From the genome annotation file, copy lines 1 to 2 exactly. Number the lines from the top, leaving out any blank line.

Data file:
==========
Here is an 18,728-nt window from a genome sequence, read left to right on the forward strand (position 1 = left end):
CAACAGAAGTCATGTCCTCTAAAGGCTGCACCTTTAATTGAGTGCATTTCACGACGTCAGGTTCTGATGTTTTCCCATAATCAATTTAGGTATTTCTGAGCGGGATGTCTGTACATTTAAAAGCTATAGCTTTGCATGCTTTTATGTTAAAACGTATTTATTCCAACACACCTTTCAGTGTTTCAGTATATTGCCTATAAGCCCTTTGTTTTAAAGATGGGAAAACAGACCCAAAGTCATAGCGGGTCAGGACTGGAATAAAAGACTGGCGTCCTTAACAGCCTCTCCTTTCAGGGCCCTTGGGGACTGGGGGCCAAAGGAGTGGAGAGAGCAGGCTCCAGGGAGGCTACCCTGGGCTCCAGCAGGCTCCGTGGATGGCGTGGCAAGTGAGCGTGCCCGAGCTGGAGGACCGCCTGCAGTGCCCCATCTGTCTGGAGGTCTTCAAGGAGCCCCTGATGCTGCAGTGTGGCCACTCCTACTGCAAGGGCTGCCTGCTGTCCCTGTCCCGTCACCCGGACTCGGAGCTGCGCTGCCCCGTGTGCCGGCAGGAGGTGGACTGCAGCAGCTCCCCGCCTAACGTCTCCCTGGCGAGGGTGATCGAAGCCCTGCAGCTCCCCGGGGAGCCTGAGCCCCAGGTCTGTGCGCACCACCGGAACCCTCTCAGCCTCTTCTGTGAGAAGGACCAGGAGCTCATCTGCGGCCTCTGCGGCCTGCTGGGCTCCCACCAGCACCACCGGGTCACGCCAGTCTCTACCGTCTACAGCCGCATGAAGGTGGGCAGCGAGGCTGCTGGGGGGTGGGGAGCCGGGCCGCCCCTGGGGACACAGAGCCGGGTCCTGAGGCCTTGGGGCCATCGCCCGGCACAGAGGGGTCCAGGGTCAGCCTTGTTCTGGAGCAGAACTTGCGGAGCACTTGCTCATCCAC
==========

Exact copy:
Here is an 18,728-nt window from a genome sequence, read left to right on the forward strand (position 1 = left end):
CAACAGAAGTCATGTCCTCTAAAGGCTGCACCTTTAATTGAGTGCATTTCACGACGTCAGGTTCTGATGTTTTCCCATAATCAATTTAGGTATTTCTGAGCGGGATGTCTGTACATTTAAAAGCTATAGCTTTGCATGCTTTTATGTTAAAACGTATTTATTCCAACACACCTTTCAGTGTTTCAGTATATTGCCTATAAGCCCTTTGTTTTAAAGATGGGAAAACAGACCCAAAGTCATAGCGGGTCAGGACTGGAATAAAAGACTGGCGTCCTTAACAGCCTCTCCTTTCAGGGCCCTTGGGGACTGGGGGCCAAAGGAGTGGAGAGAGCAGGCTCCAGGGAGGCTACCCTGGGCTCCAGCAGGCTCCGTGGATGGCGTGGCAAGTGAGCGTGCCCGAGCTGGAGGACCGCCTGCAGTGCCCCATCTGTCTGGAGGTCTTCAAGGAGCCCCTGATGCTGCAGTGTGGCCACTCCTACTGCAAGGGCTGCCTGCTGTCCCTGTCCCGTCACCCGGACTCGGAGCTGCGCTGCCCCGTGTGCCGGCAGGAGGTGGACTGCAGCAGCTCCCCGCCTAACGTCTCCCTGGCGAGGGTGATCGAAGCCCTGCAGCTCCCCGGGGAGCCTGAGCCCCAGGTCTGTGCGCACCACCGGAACCCTCTCAGCCTCTTCTGTGAGAAGGACCAGGAGCTCATCTGCGGCCTCTGCGGCCTGCTGGGCTCCCACCAGCACCACCGGGTCACGCCAGTCTCTACCGTCTACAGCCGCATGAAGGTGGGCAGCGAGGCTGCTGGGGGGTGGGGAGCCGGGCCGCCCCTGGGGACACAGAGCCGGGTCCTGAGGCCTTGGGGCCATCGCCCGGCACAGAGGGGTCCAGGGTCAGCCTTGTTCTGGAGCAGAACTTGCGGAGCACTTGCTCATCCAC